Unclean Labor: PPE, Prisoners and the Pandemic

Thursday, September 10, 2020

Unclean labor: PPE, Prisoners and the Pandemic

By Andrea Guardiola

The United States was unprepared for the impact of the COVID-19 pandemic, despite the fact that we had plenty of warning. Instead of buying supplies from ethical providers or other countries, many states have turned to prison labor to deal with shortages and soaring prices for basic Personal Protective Equipment (PPE). Prisoners have been producing masks, gowns, hand sanitizer, and more for remarkably low wages. 

Prison labor is exploitative all on its own outside of a pandemic. However, given that the conditions of prison are highly conducive to incarcerated people catching and spreading COVID-19, this practice is made even crueler and more dangerous. Considering prisoners are not sufficiently protected from the virus, having these workers risk their lives for pennies to manufacture protection for other people adds insult to injury. 

New York employed incarcerated people at Rikers Island to dig mass graves for COVID-19 victims for six dollars an hour. Many of these people were being detained pre-trial, meaning a large number of unconvicted people were being exploited by the state to supply essential services. In Texas, inmates earn no wages for making protective equipment such as masks and gowns for first responders.

The California Prison Industry Authority (CALPIA) is a business responsible for contracting the labor of incarcerated people in California Department of Corrections and Rehabilitation (CDCR) facilities. CALPIA contracts incarcerated labor in CDCR facilities to make hand sanitizer and masks. CALPIA generates a profit of approximately 80 cents per mask from this practice by “selling hundreds of thousands of dollars worth of masks and sanitizer to state government agencies.” 

Corporations in the business of contracting prison labor can only remain operational at the expense of incarcerated people, and CALPIA is no exception. While CDCR staff and incarcerated people are allowed to use the sanitizer, this does not justify underpaying prisoners and making a profit at their expense.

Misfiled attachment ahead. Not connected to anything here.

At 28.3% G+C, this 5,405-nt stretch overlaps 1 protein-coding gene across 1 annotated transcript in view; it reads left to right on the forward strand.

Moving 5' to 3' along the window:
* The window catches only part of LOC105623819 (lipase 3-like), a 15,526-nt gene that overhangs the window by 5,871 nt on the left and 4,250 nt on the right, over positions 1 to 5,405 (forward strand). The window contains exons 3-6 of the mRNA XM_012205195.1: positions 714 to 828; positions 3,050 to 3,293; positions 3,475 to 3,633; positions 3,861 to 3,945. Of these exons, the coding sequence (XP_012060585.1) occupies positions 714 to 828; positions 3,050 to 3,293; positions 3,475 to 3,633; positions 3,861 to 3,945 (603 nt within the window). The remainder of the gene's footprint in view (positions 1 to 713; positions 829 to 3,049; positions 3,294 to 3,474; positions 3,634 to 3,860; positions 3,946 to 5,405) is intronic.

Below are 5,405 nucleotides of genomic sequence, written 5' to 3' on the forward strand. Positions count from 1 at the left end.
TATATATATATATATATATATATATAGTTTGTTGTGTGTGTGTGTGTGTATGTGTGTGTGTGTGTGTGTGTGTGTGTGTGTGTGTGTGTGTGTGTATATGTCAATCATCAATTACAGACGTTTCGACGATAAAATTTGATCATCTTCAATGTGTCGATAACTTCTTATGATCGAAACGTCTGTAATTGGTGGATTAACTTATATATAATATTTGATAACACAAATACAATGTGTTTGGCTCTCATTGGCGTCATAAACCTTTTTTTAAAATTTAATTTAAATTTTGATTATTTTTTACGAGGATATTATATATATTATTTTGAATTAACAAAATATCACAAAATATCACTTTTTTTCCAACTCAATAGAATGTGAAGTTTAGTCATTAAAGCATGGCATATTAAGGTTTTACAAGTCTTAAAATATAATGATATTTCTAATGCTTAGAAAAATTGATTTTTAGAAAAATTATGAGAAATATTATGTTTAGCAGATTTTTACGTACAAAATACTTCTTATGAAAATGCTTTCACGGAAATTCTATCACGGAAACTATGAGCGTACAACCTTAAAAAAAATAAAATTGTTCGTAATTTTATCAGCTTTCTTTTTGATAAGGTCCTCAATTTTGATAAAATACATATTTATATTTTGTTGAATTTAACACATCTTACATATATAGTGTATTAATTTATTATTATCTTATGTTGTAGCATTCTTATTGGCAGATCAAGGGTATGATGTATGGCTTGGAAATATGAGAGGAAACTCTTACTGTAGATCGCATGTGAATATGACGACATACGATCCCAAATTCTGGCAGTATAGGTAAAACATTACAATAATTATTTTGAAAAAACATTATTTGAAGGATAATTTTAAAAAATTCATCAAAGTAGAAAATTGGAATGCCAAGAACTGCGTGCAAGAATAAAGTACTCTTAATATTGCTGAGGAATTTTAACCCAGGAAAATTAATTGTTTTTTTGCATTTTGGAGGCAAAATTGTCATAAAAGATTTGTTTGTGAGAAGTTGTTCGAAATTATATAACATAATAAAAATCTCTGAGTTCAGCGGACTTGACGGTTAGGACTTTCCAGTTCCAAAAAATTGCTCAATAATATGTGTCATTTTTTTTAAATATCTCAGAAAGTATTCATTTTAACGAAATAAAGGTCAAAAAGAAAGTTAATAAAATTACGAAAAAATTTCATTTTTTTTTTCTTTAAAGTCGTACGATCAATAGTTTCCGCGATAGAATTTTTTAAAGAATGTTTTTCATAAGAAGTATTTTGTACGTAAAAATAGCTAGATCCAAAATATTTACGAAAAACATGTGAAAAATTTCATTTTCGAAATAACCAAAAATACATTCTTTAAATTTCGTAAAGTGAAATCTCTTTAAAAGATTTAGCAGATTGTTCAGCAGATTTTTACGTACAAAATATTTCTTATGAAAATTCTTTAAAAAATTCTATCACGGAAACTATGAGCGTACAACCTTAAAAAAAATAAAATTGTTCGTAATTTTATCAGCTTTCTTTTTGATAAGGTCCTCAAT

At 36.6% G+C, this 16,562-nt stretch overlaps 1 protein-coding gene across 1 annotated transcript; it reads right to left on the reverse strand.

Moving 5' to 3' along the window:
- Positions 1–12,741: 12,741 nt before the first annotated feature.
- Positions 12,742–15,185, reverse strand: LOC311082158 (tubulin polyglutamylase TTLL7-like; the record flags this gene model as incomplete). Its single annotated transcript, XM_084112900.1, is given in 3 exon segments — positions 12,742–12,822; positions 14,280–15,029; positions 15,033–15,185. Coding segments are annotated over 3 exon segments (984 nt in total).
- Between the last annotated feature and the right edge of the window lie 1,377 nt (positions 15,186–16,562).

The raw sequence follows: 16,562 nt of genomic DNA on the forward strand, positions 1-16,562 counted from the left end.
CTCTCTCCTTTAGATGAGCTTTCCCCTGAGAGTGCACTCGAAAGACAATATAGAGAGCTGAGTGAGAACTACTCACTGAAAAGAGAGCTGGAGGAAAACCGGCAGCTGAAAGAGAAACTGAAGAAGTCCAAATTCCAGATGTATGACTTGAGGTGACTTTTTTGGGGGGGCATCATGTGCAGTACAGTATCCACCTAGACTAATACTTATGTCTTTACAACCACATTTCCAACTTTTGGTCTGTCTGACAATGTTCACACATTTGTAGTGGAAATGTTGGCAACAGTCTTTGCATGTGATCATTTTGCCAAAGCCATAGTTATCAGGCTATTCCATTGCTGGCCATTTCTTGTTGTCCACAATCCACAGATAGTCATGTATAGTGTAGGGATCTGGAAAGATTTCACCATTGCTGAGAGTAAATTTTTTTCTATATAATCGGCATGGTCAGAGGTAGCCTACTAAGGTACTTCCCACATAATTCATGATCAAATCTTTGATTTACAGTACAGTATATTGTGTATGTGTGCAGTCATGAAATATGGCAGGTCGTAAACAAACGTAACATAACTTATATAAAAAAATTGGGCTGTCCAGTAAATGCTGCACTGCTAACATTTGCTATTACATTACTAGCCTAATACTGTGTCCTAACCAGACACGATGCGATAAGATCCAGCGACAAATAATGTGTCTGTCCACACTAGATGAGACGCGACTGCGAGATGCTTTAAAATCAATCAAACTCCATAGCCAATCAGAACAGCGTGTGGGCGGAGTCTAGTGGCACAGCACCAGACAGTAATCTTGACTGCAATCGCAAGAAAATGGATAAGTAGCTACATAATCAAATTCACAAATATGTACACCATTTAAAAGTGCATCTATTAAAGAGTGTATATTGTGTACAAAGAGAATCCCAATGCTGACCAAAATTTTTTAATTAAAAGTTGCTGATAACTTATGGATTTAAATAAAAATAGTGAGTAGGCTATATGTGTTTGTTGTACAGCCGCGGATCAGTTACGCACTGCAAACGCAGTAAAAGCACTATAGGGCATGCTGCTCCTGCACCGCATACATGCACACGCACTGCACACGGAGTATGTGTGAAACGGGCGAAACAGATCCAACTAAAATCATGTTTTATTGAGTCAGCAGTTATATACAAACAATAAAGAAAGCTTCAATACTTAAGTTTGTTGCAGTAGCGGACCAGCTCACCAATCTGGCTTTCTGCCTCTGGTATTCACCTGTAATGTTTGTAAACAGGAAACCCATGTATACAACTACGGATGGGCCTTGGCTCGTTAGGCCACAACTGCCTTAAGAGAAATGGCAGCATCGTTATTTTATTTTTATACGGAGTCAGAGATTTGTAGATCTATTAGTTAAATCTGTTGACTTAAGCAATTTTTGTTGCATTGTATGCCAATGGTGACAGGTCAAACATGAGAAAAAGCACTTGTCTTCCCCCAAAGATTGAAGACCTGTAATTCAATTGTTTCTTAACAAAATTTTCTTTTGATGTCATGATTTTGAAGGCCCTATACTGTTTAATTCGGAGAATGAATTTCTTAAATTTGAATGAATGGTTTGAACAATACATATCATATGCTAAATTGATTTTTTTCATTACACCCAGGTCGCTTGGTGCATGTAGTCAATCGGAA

Paying people inadequate wages to do something essential is exploitive. This is true not only because workers deserve to be compensated for their labor but also because prisoners are already economically vulnerable. Cheating them out of fair wages exacerbates that vulnerability. Prisoners use marginal wages earned from prison labor not only for necessities while incarcerated (phone calls, tampons and other hygiene products, for example) but also for legal fines and general cost of living post release. Incarcerated people working in the CALPIA system get 40% of their already meager wages35 cent to one dollar per hour—taken out of their paycheck for court ordered restitution and fees. 

The general manager of CALPIA, Scott Walker, boasted that “[f]rom start to finish, this process took two weeks to deliver, which is remarkable considering it could take many months. The efficiency of mask and sanitizer production Walker brags about means prisoners were probably overworked and underpaid. They can’t unionize for better pay or working conditions, and have no other means of securing these benefits. .  

CALPIA claims that all work is optional for prisoners. However, incarcerated people often have too many financial obligations in and out of prison to give up any kind of work or pay.

 “With no savings, how can people possibly afford the immediate costs of food, housing, healthcare, transportation, child support, and supervision fees once released?” reads the Prison Policy Initiative.

The risk of contracting COVID-19 in prison remains high while incarcerated people make the supplies to help people outside prisons stay safe from the virus. Non-violent and low-risk inmates were set to be released to slow the spread of COVID-19 in prisons, however, many were never released, meaning that correctional facilities remained overcrowded

When the pandemic started, hand sanitizer prices surged. New York governor Andrew Cuomo “solved” the issue by having prisoners make sanitizer for 65 cents an hour. However, due to the high alcohol content of the hand sanitizer, it is unclear whether these sanitizers will qualify as contraband in New York. 

California State Prison in Los Angeles is also underpaying incarcerated people to make hand sanitizer. As of early May, 90 inmates at the facility producing sanitizer in LA have tested positive for COVID-19. This is beyond exploitative. Ignoring the danger faced by incarcerated people in prisons while having them make protection for others is risking and devaluing their lives.  

These exploitative practices are exacerbated by the sins of the prison industrial complex. The fact that the prisons in the US are disproportionately composed of Black people means this practice is yet another instance in United States history in which Black people are expected to literally build this country for almost nothing in return. Even though most of the PPE being produced by prisoners is for first responders, and even for prison staff and inmates, profiting off of these prisoners is corrupt, especially during a pandemic. 

[EDITOR’S NOTE: If you are looking for ethically sourced PPE, there are several Black-owned businesses making and selling masks on Etsy.]

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